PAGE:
Since Hungarians are free to practice or not practice religious beliefs, no one deals with such questions. No one can ask about your religious beliefs personally or officially, so no discrimination may come about because of that.
In general today’s Hungary is a classless society. If society is to be divided in such terms, what we may find are such groups as intellectuals, skilled workers, unskilled workers, peasants, the homeless and unskilled people coming to Hungary to work.
In general, we do not have ethnic problems in Hungary, but we might find small groups of people hating gypsies, being anti-Semitic, or bickering about unskilled people coming to Hungary to work, claiming they are taking away their jobs. This is not the policy of the Hungarian government or the authorities as stipulated in the Hungarian laws, which are now being closely conformed with EU laws.
Hungary is still relatively behind Canada in terms of the roles of women at home and in the workplace. Women earn significantly less than men on average and may, at times, be more easily dismissed at the office, especially if dressed in a non-conservative fashion.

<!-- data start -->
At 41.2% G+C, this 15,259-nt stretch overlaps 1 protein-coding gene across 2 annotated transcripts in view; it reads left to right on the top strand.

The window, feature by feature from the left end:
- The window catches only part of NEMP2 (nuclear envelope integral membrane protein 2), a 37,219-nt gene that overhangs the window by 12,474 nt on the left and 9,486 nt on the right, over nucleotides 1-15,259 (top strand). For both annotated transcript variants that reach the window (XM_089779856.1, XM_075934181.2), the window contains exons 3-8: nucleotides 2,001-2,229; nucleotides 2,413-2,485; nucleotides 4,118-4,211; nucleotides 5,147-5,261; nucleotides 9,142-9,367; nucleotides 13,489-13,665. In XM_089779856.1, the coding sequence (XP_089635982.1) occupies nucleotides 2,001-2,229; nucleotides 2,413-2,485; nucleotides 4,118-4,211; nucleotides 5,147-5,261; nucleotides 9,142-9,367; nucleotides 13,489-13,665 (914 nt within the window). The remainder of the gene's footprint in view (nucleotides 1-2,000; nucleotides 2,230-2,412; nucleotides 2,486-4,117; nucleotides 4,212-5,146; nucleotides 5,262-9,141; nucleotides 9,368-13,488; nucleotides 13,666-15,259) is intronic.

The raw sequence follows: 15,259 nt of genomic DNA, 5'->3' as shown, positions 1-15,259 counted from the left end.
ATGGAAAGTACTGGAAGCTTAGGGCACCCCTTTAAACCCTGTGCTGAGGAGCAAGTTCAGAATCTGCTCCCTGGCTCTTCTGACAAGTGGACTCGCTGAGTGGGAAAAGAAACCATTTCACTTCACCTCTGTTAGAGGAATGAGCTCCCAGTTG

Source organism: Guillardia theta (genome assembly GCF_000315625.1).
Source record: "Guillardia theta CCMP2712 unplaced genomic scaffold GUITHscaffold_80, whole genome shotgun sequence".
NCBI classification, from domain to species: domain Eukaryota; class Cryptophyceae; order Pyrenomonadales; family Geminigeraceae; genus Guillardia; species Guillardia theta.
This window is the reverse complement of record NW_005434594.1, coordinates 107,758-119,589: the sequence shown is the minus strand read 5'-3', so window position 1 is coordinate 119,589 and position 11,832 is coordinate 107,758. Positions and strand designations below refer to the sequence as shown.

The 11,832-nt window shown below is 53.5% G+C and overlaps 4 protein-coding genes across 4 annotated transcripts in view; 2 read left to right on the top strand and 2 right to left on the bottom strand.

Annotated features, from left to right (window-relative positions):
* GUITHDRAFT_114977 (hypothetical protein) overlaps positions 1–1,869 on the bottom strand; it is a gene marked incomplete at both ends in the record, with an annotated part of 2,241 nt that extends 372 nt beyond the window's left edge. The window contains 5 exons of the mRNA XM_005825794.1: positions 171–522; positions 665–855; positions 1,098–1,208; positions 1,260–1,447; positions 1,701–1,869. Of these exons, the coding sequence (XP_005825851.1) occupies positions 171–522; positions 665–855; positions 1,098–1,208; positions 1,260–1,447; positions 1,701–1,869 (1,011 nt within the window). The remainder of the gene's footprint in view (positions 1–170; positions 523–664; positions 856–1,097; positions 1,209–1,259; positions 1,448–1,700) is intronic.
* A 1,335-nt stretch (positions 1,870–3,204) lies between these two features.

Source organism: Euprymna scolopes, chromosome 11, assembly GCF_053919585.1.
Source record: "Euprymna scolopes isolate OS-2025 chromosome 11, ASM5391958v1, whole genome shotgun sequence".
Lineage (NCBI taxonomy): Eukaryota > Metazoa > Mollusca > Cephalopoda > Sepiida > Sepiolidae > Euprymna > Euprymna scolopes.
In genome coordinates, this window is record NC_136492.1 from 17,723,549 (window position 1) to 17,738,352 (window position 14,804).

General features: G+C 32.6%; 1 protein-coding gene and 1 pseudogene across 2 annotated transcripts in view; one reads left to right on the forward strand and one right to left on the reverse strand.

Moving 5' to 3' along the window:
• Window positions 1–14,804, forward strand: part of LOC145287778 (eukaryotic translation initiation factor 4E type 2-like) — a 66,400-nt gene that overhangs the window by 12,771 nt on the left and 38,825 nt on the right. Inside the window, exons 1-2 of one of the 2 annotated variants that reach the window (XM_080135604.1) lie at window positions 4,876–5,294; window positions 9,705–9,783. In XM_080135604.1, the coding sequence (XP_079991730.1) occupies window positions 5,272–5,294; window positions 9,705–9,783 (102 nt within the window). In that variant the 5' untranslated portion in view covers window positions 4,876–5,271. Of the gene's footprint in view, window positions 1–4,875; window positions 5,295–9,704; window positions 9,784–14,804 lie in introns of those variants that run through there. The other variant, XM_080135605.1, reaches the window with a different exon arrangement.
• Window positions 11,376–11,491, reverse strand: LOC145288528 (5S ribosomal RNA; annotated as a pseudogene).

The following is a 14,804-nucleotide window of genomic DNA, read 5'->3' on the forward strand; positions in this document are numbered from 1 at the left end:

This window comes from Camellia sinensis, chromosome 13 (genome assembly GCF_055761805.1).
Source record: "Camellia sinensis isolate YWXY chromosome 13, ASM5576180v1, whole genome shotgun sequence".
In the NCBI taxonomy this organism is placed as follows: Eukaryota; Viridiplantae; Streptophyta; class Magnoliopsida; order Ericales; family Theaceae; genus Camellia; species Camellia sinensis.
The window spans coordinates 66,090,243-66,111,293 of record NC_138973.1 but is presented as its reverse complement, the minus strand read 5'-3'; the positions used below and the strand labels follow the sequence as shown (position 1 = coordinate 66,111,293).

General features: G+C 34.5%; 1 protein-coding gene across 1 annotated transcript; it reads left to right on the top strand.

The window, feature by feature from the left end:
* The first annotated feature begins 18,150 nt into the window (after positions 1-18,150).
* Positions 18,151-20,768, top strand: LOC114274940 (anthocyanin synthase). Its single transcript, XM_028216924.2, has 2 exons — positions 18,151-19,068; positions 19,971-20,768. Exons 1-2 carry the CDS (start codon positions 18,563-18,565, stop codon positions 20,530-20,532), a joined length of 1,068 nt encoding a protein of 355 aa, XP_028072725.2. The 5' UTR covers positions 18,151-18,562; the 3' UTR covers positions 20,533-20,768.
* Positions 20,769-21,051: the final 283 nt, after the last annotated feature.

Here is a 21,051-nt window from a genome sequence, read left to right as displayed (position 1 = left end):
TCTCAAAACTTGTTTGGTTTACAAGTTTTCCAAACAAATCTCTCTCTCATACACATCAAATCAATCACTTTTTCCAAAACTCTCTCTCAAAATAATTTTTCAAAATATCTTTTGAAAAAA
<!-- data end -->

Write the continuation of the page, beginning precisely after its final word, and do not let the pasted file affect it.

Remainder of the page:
Religion does not preoccupy Hungarians in the workplace or social sphere. It is rarely discussed in formal or informal settings.
Hungary is still a very class-based society. It is not uncommon for colleagues and friends to ask you the professional background of your parents. Moreover, in Hungarian resumes it is common to disclose personal (and non-professionally relevant) bits of information including the profession of parents.
Ethnicity is more of an issue than religion in Hungary. As there are many ethnic Hungarians in Romania, Serbia and Slovakia, Hungarians differentiate between a person’s nationality and ethnicity.
In terms of other ethnicities in Hungary, Hungarians frown upon the Roma population and do not consider them Hungarians, although they have lived in Hungary for centuries. Hungarians are also uneasy with the growing Asian population, especially in Budapest.
I believe it is important to establish personal relationship with colleague or client before moving on to business as there is an interdependence in both cases and it is important to know who you are working with and how much you can trust the person. To establish such a relationship a person must be earnest and open, introducing himself in such a manner that he does not offend his business partner by showing off or insulting the person, and by giving out only as much information about himself as is needed. Personal questions like health, wealth, personal family matters, etc. are usually avoided. Mostly, professional background and matters related to work or business are the best topics to stick to.